Information request for modifying Bose 401s

Those connectors are only suitable for joining wire to wire, not wire to tweeter terminal.

Post a photo of the terminals on the new tweeters, or wait for @6thplanet to tell us if crimp connectors are applicable to them.

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I understand your reluctance to solder wire directly to the tweeter terminals as it must be done quickly to avoid potential damage.

P.S. The British say sole-der. Americans say sod-der!
 
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6thplanet could be busy.

Describe what the terminals look like or post a photo. Are they wire wrap posts by any chance?

Was the image you attached in post #13 that of the original Bose 401 tweeter or of the mismatching 8 ohm replacement?

Just a thought, if it was you who fitted that mismatching tweeter you had no difficulty with the soldering process - right?
 
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The connections on the new tweets are wire-wrap posts. Yes, I soldered the mismatched tweeter. I have done a lot of electrical work and have no problem soldering, but @6thplanet was so helpful with these new tweets, I am being extra careful so as not to damage them in any way!
 

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So wrap several turns of the single core wire around the post as tightly as possible by hand.

Then heat the wrap and apply solder.
If I may, that way the quantity of metal increases with no a real reason and proportionally the heat necessary to melt the proportionally increased quantity of tin alloy will increase in an unwanted manner. IMO

IF tweeters were mine I would heat the posts just as much as necessary for a modest amount of tin to cover their let's say 1 cm long reclined on one side horizontally to avoid the tin dripping vertically onto the post support.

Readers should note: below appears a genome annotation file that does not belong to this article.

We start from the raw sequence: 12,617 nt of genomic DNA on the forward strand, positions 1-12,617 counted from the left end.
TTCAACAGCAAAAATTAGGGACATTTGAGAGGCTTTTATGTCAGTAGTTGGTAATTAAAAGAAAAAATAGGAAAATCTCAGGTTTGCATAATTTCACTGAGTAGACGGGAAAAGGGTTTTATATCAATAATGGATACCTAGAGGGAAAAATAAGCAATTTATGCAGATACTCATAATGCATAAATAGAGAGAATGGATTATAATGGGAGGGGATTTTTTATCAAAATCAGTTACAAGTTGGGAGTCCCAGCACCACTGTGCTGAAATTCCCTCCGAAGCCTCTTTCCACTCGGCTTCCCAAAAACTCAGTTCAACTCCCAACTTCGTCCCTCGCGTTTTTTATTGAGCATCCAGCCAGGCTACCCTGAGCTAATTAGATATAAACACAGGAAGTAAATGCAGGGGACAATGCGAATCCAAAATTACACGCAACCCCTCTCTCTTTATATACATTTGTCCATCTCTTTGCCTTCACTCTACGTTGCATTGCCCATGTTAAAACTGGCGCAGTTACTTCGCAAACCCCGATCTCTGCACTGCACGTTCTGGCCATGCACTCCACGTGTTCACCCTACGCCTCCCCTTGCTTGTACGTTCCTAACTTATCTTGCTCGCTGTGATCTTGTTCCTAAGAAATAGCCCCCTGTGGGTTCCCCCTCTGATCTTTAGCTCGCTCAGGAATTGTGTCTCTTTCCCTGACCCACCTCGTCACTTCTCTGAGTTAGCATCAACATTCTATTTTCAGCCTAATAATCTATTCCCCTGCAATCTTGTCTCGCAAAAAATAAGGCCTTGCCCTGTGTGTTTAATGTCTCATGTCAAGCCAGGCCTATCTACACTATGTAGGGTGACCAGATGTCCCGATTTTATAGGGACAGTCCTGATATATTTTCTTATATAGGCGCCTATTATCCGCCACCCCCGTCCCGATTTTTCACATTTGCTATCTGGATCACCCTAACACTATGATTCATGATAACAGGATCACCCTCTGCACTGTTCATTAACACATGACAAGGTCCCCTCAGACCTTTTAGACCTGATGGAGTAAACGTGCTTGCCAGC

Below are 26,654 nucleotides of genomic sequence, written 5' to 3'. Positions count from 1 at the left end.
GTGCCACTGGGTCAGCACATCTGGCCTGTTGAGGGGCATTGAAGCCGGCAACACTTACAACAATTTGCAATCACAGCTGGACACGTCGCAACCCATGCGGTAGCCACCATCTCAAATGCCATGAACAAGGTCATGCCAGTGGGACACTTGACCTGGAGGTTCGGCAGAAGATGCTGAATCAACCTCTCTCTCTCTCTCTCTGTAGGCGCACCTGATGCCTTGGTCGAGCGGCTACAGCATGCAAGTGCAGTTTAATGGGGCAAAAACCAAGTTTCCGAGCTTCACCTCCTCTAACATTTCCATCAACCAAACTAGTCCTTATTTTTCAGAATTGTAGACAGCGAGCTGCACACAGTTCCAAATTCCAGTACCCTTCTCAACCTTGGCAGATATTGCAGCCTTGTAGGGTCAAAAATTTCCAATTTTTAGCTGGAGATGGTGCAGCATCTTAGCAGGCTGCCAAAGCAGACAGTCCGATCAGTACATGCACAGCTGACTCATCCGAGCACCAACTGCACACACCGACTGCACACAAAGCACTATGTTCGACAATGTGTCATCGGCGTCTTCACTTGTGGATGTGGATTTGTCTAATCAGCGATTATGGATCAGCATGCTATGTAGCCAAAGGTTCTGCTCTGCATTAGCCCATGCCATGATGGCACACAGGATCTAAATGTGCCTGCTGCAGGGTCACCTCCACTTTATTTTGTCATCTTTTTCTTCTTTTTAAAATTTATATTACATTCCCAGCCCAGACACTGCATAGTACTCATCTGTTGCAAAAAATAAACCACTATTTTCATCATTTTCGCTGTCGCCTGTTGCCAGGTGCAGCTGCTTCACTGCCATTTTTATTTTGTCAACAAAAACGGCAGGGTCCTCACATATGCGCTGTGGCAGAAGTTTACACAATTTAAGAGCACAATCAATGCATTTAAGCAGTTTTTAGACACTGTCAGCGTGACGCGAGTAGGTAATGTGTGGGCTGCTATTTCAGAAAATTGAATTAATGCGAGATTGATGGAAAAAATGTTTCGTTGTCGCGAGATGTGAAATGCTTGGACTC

Then I would do the same with a small length of stripped wire.
And then simply by bringing them closer and holding them firmly with a any "tool" capable of keeping them firmly in place, I would bring the tip of the soldering iron (which I would not use with a power higher than 30W) closer just that short period of time to fuse them together.
Done.
IMO Much safer (and effective).
 
Just as second thought, I can't determine width and thickness of the posts, but if they were of the "right" size could use a 2.8 mm female faston as in the following picture leaving the post unscathed with no trace of molten tin.

sshot.png


Or even a smaller terminal like this.

sshot.png
 
I advised
Please note that I wasn't aware of this simply because it is not written in any post here and as matter of fact I quoted @Galu just because who recommended also to add welding ("apply solder"). :rolleyes:
just strip about 1.5" and hand wrap as tight as you can.
With due respect, I disagree with the above just because I'm almost "fanatic" of accuracy and I would never be sure of the contact resulting from wrapping done by hand with no tool also because we ignore the OP's manual skill in attempting to do this with 2 tweeters which he rightly considers precious.